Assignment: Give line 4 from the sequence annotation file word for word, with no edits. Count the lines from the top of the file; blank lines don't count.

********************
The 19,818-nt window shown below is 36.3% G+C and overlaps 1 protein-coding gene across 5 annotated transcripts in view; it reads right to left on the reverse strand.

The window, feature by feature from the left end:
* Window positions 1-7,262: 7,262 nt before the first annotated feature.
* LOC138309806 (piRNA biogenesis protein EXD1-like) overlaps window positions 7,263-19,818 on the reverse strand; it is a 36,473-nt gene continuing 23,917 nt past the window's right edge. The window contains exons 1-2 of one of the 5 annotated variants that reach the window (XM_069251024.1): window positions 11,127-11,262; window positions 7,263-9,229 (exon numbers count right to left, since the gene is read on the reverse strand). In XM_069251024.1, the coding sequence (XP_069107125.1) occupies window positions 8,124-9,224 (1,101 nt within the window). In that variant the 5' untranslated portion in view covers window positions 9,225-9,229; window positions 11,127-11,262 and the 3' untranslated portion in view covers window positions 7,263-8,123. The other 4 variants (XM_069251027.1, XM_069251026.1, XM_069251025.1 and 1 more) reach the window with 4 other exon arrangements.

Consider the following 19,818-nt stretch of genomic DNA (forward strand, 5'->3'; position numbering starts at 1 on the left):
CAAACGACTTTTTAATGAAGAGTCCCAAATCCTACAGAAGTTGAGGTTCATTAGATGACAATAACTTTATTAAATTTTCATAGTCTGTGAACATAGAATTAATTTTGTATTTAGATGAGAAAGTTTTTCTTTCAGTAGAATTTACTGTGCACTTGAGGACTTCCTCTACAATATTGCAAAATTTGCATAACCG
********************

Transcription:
* LOC138309806 (piRNA biogenesis protein EXD1-like) overlaps window positions 7,263-19,818 on the reverse strand; it is a 36,473-nt gene continuing 23,917 nt past the window's right edge. The window contains exons 1-2 of one of the 5 annotated variants that reach the window (XM_069251024.1): window positions 11,127-11,262; window positions 7,263-9,229 (exon numbers count right to left, since the gene is read on the reverse strand). In XM_069251024.1, the coding sequence (XP_069107125.1) occupies window positions 8,124-9,224 (1,101 nt within the window). In that variant the 5' untranslated portion in view covers window positions 9,225-9,229; window positions 11,127-11,262 and the 3' untranslated portion in view covers window positions 7,263-8,123. The other 4 variants (XM_069251027.1, XM_069251026.1, XM_069251025.1 and 1 more) reach the window with 4 other exon arrangements.